Pinot Noir is a grape that is steeped in mystery and elegance. The unbilled co-star and arguable protagonist of the film ‘Sideways,’ Pinot Noir has long had a cloak of mystery surrounding it. Pinot has always been a cult favorite, but as an Arizonan, it’s not one I have a great deal of experience with. It’s not a grape I encounter very often in the wild since it grows so poorly here in most of the state of Arizona.
A while back, I did a tasting of Villa Maria wines with Snooth Media, and I wondered just exactly how New Zealand Pinot stacked up to the rest of the world. Could it stand on par with Burgundy, or Oregon? What about our own Pinot from Chino Valley? I decided there was really only one subjective way to find out: inflict a blind tasting upon myself and some of my friends and coworkers. Included in this blind tasting are bottles from Oregon, Sonoma, Burgundy, Arizona, and New Mexico, alongside the aforementioned bottle from Taylor’s Pass Vineyard.
It’s the Pinot Patrol, this time on the Arizona Wine Monk.
One of the world’s most famous Pinot Noirs, against the Arizona night sky.
Saeculum Cellars is the premium reserve line by Michael Pierce, known for its unique evocations of Willcox terroir and the fancy labels that are designed by Michael himself. While one of my favorite labels in the Arizona industry, these bottles tend to be a rarity for me to imbibe. For the holidays, I decided to finally crack open my bottle of the 2014 El Coraje; not only because it would pair well with the filet mignon roast my parents were planning for Christmas, but because I felt this wine would be a great exploration of Arizona Tempranillo.
The 2014 El Coraje is a savory vintage providing an excellent window into the potential of Tempranillo in Arizona.
The Wine: The 2014 El Coraje is a blend of 93% Tempranillo and 7% Grenache, all sourced from Rolling View Vineyard in the Willcox AVA. The ’14 vintage of the El Coraje was in barrel for 18 months. (If I had to guess, this wine was aged in partially new American Oak, along with a great deal of French Oak, based on the nose.) Michael Pierce tells me that it was this vintage where some Grenache was blended in the Tempranillo; happy with the results, each subsequent vintage has had some Grenache and occasionally a small amount of Graciano. This wine was made at the Four-Eight Wineworks facility in Camp Verde, Arizona. The wine is dark ruby in hue.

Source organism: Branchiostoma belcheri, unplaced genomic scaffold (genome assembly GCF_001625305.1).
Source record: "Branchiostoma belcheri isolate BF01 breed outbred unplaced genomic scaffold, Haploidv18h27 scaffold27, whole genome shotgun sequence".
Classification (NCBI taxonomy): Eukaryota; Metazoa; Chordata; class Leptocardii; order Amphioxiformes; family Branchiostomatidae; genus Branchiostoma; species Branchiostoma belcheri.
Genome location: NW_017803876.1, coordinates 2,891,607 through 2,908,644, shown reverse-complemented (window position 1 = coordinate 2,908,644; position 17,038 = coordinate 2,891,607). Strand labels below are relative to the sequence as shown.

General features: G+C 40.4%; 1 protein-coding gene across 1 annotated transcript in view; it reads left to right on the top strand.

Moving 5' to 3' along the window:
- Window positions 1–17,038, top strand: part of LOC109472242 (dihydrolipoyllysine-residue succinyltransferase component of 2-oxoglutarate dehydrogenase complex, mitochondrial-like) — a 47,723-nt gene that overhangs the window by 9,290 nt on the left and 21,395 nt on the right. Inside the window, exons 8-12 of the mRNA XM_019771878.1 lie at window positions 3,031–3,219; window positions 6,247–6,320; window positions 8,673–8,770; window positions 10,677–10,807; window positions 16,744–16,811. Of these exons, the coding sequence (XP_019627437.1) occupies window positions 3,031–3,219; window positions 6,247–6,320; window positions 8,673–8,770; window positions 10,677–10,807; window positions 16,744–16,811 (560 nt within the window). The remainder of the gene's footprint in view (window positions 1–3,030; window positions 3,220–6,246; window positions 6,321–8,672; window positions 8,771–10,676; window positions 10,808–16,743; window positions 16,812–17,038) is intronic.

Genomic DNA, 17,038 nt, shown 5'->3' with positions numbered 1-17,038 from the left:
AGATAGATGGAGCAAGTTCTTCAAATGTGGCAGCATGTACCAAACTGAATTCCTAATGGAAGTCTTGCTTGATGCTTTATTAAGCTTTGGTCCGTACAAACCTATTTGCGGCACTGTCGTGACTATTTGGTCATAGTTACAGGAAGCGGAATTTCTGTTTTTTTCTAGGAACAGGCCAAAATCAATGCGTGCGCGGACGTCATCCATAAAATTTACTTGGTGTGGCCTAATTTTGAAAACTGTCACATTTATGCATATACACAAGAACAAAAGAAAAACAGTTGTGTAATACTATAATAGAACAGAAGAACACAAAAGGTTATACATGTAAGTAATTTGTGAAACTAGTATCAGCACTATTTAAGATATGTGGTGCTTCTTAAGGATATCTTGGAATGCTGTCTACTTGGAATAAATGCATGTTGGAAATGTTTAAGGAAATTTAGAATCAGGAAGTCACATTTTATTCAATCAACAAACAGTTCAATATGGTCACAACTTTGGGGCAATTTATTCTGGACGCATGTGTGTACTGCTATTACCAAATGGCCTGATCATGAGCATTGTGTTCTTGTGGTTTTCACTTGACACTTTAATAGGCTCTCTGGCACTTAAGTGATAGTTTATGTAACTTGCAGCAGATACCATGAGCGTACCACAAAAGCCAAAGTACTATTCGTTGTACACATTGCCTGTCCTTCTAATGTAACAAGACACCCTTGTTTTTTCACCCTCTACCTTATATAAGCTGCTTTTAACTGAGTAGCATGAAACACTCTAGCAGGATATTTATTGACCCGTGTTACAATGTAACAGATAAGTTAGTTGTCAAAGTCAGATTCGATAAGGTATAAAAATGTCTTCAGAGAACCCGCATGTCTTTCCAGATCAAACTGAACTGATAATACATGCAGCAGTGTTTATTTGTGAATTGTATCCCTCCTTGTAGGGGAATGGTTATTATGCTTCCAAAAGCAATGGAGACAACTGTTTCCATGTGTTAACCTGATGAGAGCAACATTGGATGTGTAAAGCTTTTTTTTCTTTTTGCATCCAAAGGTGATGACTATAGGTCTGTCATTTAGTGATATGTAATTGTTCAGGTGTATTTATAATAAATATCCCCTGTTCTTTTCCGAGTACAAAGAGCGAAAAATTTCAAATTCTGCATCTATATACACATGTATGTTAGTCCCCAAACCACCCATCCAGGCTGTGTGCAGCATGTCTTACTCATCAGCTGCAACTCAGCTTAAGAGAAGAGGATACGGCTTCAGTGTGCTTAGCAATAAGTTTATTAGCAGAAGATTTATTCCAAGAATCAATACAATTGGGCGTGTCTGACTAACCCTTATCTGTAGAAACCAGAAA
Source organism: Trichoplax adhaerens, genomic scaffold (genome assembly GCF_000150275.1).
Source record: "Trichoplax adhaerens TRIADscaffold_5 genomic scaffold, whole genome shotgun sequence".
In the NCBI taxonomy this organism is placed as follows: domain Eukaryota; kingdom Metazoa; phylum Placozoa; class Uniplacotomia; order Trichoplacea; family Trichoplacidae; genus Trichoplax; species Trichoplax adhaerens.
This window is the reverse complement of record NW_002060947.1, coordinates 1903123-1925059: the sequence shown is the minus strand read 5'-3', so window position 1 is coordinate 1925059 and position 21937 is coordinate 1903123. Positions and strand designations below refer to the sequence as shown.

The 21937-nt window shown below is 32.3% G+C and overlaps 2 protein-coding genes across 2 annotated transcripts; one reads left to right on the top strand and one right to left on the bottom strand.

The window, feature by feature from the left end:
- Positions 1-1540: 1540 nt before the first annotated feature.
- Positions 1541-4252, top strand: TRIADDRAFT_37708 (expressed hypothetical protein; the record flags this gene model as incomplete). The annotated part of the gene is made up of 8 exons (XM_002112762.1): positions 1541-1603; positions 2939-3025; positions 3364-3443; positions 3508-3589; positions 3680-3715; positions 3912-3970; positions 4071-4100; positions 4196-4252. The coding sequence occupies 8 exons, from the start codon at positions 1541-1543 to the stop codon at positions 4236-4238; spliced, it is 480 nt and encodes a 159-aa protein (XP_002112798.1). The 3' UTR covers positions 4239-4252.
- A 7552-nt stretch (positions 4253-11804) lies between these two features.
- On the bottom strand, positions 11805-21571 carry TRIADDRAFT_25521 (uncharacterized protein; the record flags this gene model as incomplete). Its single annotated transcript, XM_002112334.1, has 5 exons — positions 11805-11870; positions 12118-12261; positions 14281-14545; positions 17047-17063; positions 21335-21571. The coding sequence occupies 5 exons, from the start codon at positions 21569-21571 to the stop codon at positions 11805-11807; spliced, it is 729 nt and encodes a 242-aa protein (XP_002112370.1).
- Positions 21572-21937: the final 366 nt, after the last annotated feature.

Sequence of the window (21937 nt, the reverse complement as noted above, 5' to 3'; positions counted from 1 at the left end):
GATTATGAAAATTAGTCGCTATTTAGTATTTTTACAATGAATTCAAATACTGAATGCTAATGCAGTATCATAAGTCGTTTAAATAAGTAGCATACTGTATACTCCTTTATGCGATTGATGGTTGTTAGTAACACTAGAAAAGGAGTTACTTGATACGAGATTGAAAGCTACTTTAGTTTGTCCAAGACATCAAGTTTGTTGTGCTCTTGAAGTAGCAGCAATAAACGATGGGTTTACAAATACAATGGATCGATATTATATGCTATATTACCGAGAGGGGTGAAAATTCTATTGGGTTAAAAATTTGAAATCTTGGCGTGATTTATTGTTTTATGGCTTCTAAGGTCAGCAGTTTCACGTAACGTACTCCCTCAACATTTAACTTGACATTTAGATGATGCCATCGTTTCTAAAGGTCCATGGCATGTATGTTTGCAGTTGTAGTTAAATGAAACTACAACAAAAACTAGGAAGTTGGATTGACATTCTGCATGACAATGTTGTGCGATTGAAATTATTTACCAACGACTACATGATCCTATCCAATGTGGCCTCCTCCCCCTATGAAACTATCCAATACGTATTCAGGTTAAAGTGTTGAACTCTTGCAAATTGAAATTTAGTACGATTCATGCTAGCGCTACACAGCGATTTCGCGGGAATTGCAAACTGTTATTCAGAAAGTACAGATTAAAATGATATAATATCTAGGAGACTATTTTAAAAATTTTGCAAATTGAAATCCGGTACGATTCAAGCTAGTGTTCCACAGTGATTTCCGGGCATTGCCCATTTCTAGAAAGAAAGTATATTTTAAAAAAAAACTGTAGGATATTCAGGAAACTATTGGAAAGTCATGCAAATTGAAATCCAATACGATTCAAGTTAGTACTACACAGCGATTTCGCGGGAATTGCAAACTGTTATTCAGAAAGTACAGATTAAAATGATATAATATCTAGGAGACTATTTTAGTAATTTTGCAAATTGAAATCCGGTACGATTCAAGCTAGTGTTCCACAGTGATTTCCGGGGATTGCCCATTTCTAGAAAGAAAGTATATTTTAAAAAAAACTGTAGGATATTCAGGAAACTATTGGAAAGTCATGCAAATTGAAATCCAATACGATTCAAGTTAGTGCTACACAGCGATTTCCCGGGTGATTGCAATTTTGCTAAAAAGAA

The Nose: The nose of the 2014 El Coraje opens with rich aromas of cedar, cigar tobacco, cherry, tarragon, bay leaf, and strawberry, intermingled with notes of stewed plums, frankincense, anise, and dust. After the wine has opened up, additional floral characters of iris and violet emerge from the glass.
The Palate: The 2014 El Coraje is a full-bodied red wine with high tannins and high acidity. This vintage is Juicy, rather than jammy, with notes of cherry, plums, sage, bay leaves. These notes intermingle with additional characters of cedar, vanilla, Cavendish tobacco, leather, citrus peel, anise, and dust. The finish of this wine lingers for 1:14 with juicy cherry-plum, intermingling fruit, earth, cigar tobacco, earth, petrichor, and leather. After the wine has been open for a time, these fruit characters gain a more jammy tone than juicy.
The Pairing: I paired this wine with my parent’s filet mignon roast for Christmas, but I feel this wine would also pair well with pork roasts with earthy vegetables, or a roasted root vegetable and mushroom medley in general. For a cigar pairing with the 2014 El Coraje, drink this wine while smoking The T, from Caldwell.
Impressions: The 2014 El Coraje is a wine right now nearing the first peak of enjoyment. Savory and complex, this vintage probably is the best Tempranillo from Arizona I’ve had since the 2016 Short Temper from Four Tails earlier this year…though this vintage is mellowed, and more savory, demanding you stop and contemplate the glass. It does not need to be decanted to require complete enjoyment; it shows maturity and wisdom, perhaps even grace. I am unsure whether this maturity is coming from the 18 months spent in barrel, or the additional time this wine simply spent in my wine stash. I would like to see more winemakers experiment with the extended style of aging one sees in Tempranillo coming from Rioja. I suspect that this wine may have an additional peak again in another 5 years or so: Tempranillo is funny like that to me. (But why wait?)
Personified… The 2014 El Coraje is an older, more mature woman. She is confident in her abilities, knows what she wants, and knows how to get what she wants. I also get an oddly academic feel from this wine; suggesting to me a literary penchant. She dresses elegantly and does not care what other people think of her.
Tempranillo in the vineyard and cellar:
Michael Pierce (Saeculum Cellars): “Our Tempranillo vines in Willcox are more mature and currently more predictable than the vines at the SWC. We are addressing some nutrient deficiencies at the college. This last year saw some significant improvement in our canopy growth. Our yields were up significantly and next should prove the same.
“I look forward to our Willcox tempranillo every year. The birds love it so it is absolutely imperative to net the block. Our sugars have been higher from Willcox. But again, I think there were some nutrient deficiencies at the college played a role. The pH of thTempranillolo is typically high from both regions. This is really common with this variety. The goal is to not over crop and take steps to have appropriate potassium uptake from the vines. It’s not a problem free variety. But the resulting wine is enjoyable and many of of customers like the wine.”